CRMC’s emergency department and ICU corridors were converted to negative pressure; two medical/surgical rooms were remodeled into negative pressure ICU rooms; patient care rooms were converted to a telehealth structure to allow for additional access to providers for patient needs; and a decontamination staff shower was built in the ICU.
In addition, barriers were constructed and added to all hospital, clinic and nursing home entrance screening stations and registration desks for patient, resident and staff safety. COVID-19 positive or suspected patients are isolated and staff caring for them are using appropriate personal protective equipment precautions.
If CRMC were to need even more beds for COVID-19 patients, it would consider increased use of surgical areas and considerations of other campuses for management of non-COVID patients.
The Essentia Health team has not looked at facilities outside the hospital to serve patients, but it has been communicating with Essentia Health partners and a coalition of central Minnesota hospitals on how they can help each other.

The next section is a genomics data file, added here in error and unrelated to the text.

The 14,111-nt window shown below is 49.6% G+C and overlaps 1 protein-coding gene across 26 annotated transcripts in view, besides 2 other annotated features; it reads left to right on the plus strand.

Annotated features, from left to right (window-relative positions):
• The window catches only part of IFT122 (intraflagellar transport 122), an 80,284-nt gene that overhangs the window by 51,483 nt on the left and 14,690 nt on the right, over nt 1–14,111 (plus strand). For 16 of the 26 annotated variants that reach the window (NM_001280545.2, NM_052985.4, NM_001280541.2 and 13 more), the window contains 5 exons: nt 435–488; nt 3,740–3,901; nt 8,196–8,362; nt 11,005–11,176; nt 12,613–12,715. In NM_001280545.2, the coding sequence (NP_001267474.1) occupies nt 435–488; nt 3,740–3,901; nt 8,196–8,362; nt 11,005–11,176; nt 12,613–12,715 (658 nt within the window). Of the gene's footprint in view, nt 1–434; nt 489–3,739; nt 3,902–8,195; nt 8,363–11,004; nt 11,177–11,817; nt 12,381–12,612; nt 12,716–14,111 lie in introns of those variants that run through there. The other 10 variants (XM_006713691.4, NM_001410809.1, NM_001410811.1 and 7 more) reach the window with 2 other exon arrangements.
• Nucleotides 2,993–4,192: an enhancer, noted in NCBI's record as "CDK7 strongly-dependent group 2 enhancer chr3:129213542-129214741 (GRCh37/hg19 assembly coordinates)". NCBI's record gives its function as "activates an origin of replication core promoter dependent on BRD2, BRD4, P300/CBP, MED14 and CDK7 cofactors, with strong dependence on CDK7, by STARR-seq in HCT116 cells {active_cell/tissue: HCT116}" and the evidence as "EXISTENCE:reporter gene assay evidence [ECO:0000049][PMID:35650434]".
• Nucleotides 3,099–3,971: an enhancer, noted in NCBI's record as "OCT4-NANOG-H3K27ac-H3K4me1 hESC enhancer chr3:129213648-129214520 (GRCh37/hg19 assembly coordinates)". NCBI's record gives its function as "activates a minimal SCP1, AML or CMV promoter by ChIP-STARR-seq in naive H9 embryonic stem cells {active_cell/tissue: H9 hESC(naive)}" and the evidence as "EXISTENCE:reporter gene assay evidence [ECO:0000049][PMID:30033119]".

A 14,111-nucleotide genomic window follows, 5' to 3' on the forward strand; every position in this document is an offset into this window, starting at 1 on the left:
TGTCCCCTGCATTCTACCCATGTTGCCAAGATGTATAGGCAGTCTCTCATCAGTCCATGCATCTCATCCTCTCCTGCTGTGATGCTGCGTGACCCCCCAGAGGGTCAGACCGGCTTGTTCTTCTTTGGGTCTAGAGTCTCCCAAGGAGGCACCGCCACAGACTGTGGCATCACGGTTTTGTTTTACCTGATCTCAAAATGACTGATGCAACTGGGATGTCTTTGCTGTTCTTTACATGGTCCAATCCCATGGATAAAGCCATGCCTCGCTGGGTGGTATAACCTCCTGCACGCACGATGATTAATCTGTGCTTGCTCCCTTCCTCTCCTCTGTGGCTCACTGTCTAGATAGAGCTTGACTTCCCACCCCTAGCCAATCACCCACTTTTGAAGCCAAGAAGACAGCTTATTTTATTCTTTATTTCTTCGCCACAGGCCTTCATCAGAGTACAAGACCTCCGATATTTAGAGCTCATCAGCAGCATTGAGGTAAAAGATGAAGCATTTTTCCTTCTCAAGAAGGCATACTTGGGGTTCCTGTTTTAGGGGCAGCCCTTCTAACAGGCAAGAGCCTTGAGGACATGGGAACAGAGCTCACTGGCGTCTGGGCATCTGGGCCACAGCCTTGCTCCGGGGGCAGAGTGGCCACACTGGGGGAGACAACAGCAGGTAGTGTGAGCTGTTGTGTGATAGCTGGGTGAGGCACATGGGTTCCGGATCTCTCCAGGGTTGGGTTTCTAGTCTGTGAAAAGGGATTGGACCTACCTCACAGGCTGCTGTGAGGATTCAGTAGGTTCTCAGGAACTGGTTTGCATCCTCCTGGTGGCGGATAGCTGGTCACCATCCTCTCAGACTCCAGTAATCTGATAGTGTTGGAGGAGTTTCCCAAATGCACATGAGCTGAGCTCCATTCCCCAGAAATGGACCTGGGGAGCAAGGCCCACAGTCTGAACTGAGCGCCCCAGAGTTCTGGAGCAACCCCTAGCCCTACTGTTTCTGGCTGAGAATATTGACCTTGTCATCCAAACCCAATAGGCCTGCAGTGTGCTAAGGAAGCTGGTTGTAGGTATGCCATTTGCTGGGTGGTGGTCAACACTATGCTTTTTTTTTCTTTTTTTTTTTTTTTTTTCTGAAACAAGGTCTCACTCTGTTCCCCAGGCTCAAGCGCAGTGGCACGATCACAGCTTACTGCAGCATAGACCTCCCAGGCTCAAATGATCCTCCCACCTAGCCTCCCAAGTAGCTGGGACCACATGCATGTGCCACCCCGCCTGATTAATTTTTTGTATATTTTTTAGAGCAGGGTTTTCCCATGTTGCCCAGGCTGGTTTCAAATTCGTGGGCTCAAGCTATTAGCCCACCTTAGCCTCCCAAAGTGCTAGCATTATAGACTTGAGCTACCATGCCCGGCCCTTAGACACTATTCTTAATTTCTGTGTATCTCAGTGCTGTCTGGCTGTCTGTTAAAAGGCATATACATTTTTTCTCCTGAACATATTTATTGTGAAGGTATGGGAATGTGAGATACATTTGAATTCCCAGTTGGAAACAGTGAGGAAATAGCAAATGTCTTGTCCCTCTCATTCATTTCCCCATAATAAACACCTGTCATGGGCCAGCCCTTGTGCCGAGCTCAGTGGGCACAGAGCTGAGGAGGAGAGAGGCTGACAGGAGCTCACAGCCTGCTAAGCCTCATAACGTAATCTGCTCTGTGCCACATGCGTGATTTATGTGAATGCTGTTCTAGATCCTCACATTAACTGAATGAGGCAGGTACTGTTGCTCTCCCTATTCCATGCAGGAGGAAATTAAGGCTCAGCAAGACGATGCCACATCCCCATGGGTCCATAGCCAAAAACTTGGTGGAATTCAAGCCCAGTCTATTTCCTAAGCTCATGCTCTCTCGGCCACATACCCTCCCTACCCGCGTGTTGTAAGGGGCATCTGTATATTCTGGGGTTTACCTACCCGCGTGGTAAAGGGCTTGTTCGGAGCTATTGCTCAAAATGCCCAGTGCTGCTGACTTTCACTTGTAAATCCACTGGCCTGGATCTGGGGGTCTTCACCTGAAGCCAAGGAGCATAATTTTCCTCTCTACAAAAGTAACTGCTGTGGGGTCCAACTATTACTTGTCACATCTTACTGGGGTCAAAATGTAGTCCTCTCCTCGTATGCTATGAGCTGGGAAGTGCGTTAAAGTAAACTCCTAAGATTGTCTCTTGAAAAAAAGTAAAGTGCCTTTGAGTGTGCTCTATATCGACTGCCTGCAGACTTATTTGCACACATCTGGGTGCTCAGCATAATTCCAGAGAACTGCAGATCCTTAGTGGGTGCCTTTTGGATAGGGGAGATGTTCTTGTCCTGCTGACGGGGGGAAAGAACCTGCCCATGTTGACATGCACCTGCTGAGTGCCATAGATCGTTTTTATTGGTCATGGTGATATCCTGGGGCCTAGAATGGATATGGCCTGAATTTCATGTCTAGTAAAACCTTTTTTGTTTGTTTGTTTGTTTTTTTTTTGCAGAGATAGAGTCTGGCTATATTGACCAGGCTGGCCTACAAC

While the hospital doesn’t have a huge influx of COVID-19 patients now, Herron said they always operate on the premise that that could change at any time, so everything being done is in the realm of being ready.
Leaders continue to fine-tune the plan, make sure staff is ready and educated, and make sure everybody within the facility understands the plan and how to put it in motion, if need be.
The average census is now in the 40s for all patients at SJMC, Herron said, noting that is lower than usual because elective surgeries and procedures are not being done.
Staff from Essentia Health clinics who have had decreased volume are being educated to work at the hospital during a potential COVID-19 surge. Surge planning has included cross training and credentialing doctors to serve in areas they may not have served in previously.
CRMC has created a labor pool and is shifting employees who are on low need to areas that continue to have needs. The hospital is also cross-training employees with specific skill sets to cover specific needs in the event there is a surge of suspected or confirmed COVID-19 patients.
The annual return of tourists and seasonal homeowners is part of both hospitals’ planning processes. Herron said that traditionally, as the lakes area’s summer population jumps, so do visits to emergency rooms and admissions to the hospital.